From where the previous post left off:
It was ten o’clock at night. She opened the door again and stood frozen like a statue in my doorway. Jirinecka was wearing a black silk dress, and even her blond locks seemed somehow black. Her dark veins made wandering marks along her pale shins, like a black frame lining a white page.
They sought you through fear and terror of darkness, O silver ingot.
When will you befriend us and, in short, turn this blackness into white?
Kindly tell us again the meaning of black verses you recite.
I didn’t have anything in the house. She put on my black bathrobe and set out on the path towards town. Half an hour later she came back with a basket full of food and drinks. I didn’t dare close the door to my room anymore. Inside and out I was distraught and frenzied. Whatever she wanted, I did.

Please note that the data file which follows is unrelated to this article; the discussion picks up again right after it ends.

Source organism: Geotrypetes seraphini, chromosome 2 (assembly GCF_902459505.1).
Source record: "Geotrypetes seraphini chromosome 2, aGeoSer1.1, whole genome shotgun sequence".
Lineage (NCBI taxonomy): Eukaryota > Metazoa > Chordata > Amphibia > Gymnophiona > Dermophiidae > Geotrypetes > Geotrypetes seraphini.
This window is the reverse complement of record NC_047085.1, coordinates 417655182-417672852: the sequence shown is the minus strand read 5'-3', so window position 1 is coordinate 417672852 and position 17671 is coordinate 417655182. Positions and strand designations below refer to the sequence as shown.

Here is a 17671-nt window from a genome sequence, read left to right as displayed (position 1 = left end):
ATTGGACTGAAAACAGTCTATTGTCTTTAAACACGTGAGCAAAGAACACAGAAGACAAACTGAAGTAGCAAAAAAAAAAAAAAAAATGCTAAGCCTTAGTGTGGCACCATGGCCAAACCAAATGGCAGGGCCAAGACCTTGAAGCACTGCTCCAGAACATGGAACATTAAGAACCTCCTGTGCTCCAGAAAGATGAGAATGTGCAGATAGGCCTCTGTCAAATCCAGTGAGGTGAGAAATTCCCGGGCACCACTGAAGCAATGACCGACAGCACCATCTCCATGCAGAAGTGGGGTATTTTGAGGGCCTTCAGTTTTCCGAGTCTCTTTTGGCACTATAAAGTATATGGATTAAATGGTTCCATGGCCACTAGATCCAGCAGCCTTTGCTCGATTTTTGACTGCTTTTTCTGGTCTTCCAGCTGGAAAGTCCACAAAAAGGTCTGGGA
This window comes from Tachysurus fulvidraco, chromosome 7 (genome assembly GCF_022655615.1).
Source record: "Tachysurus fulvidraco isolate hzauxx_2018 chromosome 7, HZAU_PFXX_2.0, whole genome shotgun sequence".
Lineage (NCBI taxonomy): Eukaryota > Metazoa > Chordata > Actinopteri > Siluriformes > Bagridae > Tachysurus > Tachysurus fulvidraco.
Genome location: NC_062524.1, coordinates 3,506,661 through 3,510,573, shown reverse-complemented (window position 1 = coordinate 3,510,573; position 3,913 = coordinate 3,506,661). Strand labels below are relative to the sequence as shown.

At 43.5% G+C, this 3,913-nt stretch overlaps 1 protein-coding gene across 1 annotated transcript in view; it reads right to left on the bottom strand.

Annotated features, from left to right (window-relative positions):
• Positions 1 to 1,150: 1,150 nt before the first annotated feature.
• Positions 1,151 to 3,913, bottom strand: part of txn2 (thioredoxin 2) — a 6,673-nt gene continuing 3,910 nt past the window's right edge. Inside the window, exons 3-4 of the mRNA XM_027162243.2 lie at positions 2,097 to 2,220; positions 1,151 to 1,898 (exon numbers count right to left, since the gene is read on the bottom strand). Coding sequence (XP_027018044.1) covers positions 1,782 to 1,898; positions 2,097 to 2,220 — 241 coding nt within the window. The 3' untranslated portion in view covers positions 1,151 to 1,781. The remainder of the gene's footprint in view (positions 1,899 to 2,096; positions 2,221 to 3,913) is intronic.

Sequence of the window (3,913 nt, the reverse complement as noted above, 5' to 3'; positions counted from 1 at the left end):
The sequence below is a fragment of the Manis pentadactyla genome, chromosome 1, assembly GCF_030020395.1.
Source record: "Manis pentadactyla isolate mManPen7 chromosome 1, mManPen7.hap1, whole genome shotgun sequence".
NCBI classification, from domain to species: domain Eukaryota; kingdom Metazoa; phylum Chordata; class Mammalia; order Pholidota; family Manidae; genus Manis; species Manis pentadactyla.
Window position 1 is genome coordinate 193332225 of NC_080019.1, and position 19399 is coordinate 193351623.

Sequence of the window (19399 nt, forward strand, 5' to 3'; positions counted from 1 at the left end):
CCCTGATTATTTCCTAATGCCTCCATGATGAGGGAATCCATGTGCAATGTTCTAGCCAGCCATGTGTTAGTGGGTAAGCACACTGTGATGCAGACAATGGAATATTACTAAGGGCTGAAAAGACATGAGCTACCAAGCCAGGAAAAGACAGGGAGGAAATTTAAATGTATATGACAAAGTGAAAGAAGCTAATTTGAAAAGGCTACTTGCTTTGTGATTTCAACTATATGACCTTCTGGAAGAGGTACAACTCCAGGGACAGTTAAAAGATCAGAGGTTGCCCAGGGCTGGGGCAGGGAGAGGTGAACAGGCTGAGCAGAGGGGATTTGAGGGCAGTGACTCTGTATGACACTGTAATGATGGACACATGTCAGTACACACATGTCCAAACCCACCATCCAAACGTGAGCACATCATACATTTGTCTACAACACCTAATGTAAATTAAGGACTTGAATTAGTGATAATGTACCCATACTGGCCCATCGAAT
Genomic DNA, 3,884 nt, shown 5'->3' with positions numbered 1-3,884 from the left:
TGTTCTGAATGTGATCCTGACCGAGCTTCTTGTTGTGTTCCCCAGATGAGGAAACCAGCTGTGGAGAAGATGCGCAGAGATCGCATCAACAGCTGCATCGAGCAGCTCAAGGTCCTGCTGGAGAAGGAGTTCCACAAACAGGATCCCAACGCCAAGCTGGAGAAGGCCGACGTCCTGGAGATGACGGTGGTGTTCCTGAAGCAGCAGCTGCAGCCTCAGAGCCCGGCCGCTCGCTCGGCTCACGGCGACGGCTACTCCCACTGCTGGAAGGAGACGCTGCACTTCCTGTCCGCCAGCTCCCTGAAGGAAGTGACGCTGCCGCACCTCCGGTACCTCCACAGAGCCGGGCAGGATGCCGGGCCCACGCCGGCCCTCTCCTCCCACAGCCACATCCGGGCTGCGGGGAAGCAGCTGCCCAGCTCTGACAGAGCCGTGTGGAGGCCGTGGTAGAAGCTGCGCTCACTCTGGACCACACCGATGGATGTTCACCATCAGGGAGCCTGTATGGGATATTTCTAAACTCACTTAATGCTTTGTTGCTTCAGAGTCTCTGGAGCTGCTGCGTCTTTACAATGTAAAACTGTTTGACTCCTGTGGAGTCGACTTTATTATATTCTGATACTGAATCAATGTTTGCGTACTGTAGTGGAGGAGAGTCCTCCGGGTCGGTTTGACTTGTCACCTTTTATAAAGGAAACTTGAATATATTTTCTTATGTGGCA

She said, “Isn’t it a pity when people just stay inside?”
We were floating together in the moonlight.
“How come you came to me tonight?” I asked. “Aren’t you afraid of me?”
“Of you? I wasn’t even afraid of the S.S. soldiers. I escaped from their prison.”
What was the use? All Polish girls had these tales to tell. The moon stood beside the sky, listening, mocking us. A few frogs croaked in complaint. The unrelenting and monotonous call of a screech owl reminded me of the tragic misfortunes that are our destiny. I had taken her hand and was ambling with her in the intoxicating beauty of a cool summer night.
She asked me, “Why is your hand so hot?”
“I’m running a fever.”
“I don’t know.”
“Why are you so sad?”
What was I supposed to say?